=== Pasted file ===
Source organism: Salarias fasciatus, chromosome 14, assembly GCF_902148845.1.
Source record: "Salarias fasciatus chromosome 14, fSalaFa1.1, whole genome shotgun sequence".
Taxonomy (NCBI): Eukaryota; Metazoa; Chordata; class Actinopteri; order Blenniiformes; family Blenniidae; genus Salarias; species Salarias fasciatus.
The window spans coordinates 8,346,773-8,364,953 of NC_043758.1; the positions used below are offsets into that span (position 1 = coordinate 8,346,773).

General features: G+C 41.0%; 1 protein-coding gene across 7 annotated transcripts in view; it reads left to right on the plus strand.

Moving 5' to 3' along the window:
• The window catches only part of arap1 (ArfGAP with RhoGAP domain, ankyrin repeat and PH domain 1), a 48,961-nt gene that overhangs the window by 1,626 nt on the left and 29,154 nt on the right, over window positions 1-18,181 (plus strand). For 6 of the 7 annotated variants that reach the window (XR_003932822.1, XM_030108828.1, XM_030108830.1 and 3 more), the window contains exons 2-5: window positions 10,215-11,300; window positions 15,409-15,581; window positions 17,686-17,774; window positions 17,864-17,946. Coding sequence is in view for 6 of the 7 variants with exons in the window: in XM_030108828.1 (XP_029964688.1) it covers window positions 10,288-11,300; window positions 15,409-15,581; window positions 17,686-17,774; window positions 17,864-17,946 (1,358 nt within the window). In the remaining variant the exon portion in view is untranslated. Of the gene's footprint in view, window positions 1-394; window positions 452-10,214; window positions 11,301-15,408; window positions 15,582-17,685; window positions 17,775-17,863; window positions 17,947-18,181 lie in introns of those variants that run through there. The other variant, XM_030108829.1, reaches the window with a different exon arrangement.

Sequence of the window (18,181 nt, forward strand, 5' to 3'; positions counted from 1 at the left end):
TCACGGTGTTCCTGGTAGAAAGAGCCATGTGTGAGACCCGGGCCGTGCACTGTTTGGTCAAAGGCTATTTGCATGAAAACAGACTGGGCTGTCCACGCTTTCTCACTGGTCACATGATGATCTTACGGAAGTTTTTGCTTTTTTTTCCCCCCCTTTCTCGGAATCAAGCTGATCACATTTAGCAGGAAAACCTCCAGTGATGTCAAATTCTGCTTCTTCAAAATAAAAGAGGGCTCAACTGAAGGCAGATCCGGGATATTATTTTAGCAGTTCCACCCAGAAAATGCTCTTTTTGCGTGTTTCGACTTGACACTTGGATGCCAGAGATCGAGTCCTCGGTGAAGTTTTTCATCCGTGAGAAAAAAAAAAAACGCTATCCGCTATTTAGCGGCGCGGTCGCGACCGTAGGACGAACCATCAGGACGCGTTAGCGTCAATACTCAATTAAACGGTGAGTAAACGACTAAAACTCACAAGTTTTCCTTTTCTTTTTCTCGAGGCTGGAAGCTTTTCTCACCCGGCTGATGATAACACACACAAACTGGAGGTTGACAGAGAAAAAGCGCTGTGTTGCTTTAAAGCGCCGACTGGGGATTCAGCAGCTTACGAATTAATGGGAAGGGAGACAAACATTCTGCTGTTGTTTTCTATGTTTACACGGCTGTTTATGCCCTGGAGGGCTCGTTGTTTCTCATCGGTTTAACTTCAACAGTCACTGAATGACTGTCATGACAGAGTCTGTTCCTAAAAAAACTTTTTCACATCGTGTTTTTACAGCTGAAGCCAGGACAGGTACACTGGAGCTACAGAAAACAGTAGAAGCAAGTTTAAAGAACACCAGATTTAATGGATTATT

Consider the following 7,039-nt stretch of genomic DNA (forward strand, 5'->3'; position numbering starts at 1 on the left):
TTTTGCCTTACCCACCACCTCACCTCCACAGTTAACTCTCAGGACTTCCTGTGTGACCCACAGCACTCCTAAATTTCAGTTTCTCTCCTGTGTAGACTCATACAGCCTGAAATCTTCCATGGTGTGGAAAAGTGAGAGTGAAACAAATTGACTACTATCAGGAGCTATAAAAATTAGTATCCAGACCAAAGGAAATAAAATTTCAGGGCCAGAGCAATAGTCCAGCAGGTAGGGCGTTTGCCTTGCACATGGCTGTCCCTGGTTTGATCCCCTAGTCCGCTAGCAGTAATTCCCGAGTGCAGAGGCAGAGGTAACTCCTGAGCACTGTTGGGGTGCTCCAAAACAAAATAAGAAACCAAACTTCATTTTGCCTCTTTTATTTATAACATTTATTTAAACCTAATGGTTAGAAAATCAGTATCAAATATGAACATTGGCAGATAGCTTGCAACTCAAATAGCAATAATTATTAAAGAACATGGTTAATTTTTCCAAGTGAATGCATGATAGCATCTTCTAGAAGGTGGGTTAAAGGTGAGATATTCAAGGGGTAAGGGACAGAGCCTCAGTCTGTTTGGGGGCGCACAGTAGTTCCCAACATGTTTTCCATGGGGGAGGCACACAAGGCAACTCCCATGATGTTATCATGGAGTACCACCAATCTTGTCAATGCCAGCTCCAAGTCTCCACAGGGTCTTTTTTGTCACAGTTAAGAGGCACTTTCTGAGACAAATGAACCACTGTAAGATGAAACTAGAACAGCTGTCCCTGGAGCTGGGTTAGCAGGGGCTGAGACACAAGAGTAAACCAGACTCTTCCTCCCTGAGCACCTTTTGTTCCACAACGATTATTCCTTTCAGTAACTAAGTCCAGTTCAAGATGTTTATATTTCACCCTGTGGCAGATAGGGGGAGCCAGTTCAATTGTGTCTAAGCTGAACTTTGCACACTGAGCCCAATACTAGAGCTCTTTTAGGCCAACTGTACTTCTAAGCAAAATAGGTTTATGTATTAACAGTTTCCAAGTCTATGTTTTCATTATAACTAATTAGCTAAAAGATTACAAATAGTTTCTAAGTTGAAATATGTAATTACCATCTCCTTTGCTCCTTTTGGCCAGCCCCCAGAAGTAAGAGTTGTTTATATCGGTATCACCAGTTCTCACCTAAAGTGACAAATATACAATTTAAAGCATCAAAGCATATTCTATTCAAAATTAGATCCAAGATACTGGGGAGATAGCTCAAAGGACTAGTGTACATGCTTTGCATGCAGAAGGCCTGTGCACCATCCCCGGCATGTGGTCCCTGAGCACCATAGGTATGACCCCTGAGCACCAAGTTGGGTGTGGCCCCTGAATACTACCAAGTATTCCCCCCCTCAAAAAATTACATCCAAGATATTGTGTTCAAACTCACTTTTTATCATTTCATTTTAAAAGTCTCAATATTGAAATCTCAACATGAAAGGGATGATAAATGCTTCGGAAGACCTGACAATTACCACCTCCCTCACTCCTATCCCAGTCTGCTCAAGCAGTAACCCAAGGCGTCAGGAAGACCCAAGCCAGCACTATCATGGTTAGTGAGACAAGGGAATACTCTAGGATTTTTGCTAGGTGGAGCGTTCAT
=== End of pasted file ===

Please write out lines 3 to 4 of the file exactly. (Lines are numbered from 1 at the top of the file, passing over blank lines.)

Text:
Taxonomy (NCBI): Eukaryota; Metazoa; Chordata; class Actinopteri; order Blenniiformes; family Blenniidae; genus Salarias; species Salarias fasciatus.
The window spans coordinates 8,346,773-8,364,953 of NC_043758.1; the positions used below are offsets into that span (position 1 = coordinate 8,346,773).